Money makes you happy. Right? Yes, according to a recent report from the UK Office of National Statistics, which found that greater wealth was generally equated with greater well being. And yet senior bankers, many of whom are on incomes in excess of £300k ($456k) and surely have a mountain of assets more enormous than the average, are strangely hollow and unfulfilled.
So says a new study published in the Journal of Organizational Studies and reported upon by Quartz. Academics at Queen Mary University of London and Lund University in Sweden followed six senior banking professionals over a two-year period and came to the conclusion that a successful finance career requires a total and potentially irreversible suppression of the self.
"They [bankers] literally don’t have a self—it is bypassed, put to one side,” said Maxine Robertson of Queen Mary University of London. “Despite extensive and repeated interviews with each, there was an absence of a clear or rich story of identity,” the academics said. "“Meaningfulness, emotions, and personal investment in work values were not salient in their career histories.”
The academics referred to this self-suppression as 'Teflonic identity manufacturing' - or the avoidance of any sort of identity associated with work.
Curiously, however, they found that even outside work, the bankers they interviewed maintained a similar sort of evasiveness. Few had unusual or interesting hobbies: money was spent in ways that would ensure they fitted in with colleagues rather than differentiated a self. However, the representative bankers suggested that they were postponing their identities rather than negating them. 'They spoke of vague, general plans for an “expansive and independent life” in the future, after they left banking,' says Quartz. Some talked about being able to provide for their families when they didn’t even have a partner. Ultimately, it all sounds a bit sad.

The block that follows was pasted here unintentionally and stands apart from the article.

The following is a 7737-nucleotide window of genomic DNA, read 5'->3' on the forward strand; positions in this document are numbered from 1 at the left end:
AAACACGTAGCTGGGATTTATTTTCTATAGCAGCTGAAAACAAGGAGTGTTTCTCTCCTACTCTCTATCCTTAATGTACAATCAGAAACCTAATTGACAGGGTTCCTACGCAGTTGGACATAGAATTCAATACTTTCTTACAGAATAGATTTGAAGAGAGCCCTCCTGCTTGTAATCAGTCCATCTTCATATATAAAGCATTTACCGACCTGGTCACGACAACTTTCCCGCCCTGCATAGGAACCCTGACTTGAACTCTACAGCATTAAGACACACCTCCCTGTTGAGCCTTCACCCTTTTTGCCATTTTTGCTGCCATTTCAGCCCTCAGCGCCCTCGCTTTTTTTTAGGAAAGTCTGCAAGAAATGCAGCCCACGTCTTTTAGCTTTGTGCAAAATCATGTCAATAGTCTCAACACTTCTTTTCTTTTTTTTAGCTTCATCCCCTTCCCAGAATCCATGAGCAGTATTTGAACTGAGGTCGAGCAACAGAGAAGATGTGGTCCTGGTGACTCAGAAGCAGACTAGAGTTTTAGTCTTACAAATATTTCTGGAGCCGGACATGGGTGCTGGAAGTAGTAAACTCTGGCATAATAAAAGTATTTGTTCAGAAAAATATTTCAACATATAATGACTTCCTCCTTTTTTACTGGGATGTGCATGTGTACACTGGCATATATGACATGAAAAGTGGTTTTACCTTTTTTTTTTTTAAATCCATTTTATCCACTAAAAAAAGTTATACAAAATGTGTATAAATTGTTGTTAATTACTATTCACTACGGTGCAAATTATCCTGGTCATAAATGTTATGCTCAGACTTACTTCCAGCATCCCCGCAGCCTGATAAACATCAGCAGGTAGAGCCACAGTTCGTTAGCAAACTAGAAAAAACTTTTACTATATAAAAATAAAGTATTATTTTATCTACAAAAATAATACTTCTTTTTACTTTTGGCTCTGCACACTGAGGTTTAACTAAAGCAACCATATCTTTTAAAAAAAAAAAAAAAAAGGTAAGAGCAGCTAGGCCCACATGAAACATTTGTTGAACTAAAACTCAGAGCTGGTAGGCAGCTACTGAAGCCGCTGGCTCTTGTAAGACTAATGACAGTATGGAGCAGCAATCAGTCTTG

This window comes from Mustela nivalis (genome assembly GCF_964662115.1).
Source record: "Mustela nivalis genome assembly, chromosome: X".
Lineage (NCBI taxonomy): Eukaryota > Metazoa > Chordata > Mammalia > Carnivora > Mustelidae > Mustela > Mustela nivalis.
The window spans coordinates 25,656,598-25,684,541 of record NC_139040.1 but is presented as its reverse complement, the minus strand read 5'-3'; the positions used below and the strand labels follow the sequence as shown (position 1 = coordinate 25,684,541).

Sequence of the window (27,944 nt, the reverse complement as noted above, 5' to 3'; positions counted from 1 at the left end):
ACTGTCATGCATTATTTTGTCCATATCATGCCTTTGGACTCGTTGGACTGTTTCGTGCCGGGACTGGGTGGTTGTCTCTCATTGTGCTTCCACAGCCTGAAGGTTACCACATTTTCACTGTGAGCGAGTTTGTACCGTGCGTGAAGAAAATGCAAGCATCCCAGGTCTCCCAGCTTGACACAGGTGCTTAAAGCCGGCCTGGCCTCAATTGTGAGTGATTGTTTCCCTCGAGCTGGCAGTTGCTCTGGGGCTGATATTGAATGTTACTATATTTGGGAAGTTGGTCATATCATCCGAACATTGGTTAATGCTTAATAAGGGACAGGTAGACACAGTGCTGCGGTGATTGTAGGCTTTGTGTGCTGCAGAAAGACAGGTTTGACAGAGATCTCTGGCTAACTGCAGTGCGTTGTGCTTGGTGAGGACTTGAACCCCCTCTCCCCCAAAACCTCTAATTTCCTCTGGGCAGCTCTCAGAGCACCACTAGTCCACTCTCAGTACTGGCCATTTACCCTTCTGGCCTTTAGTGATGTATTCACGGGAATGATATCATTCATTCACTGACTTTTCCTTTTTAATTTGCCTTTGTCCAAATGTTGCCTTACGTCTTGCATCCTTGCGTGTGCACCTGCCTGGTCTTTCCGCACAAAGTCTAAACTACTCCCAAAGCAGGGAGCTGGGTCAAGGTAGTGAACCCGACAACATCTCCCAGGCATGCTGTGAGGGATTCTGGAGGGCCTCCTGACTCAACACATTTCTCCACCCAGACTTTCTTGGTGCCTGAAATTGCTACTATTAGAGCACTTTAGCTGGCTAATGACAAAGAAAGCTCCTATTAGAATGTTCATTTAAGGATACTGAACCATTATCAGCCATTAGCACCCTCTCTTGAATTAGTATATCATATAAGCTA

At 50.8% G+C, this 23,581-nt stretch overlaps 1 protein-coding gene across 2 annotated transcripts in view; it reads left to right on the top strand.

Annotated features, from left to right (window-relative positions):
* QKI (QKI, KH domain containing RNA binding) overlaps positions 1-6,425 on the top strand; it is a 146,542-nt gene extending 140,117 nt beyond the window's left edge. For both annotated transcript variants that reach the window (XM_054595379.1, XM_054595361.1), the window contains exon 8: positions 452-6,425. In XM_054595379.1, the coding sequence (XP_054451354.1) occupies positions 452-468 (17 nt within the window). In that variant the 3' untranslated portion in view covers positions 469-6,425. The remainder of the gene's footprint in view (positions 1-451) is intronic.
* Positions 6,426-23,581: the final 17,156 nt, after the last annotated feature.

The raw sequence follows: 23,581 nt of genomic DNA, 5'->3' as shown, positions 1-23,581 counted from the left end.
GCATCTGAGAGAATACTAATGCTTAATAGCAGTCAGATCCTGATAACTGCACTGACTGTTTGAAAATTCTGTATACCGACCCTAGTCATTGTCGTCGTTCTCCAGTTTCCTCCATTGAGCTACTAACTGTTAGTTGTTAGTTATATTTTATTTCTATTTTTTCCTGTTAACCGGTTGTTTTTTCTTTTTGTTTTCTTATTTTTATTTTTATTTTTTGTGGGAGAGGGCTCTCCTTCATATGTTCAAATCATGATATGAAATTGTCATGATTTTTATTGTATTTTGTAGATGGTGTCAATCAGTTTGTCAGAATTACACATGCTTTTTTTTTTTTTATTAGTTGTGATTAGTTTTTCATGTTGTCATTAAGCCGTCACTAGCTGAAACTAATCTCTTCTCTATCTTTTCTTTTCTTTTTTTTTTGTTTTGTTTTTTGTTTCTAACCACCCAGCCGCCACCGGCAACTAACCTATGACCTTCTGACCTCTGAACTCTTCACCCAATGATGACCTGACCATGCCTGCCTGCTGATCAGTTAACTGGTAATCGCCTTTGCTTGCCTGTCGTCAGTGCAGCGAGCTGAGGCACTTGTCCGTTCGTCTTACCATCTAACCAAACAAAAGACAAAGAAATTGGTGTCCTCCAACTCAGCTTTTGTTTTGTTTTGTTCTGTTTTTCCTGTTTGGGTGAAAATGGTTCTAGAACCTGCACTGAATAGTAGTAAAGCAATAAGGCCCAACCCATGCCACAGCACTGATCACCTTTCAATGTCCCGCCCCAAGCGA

Separately, you don't have to focus on finance if you want to earn money. The new College Salary Report from Payscale suggests that the highest paid students at mid-career are those who studied strategy or petroleum engineering. Similarly, the highest paid MBAs have focused on strategy or strategy and management. MBAs who've majored in corporate finance or finance rank only ninth and 11th in terms of mid-career compensation.
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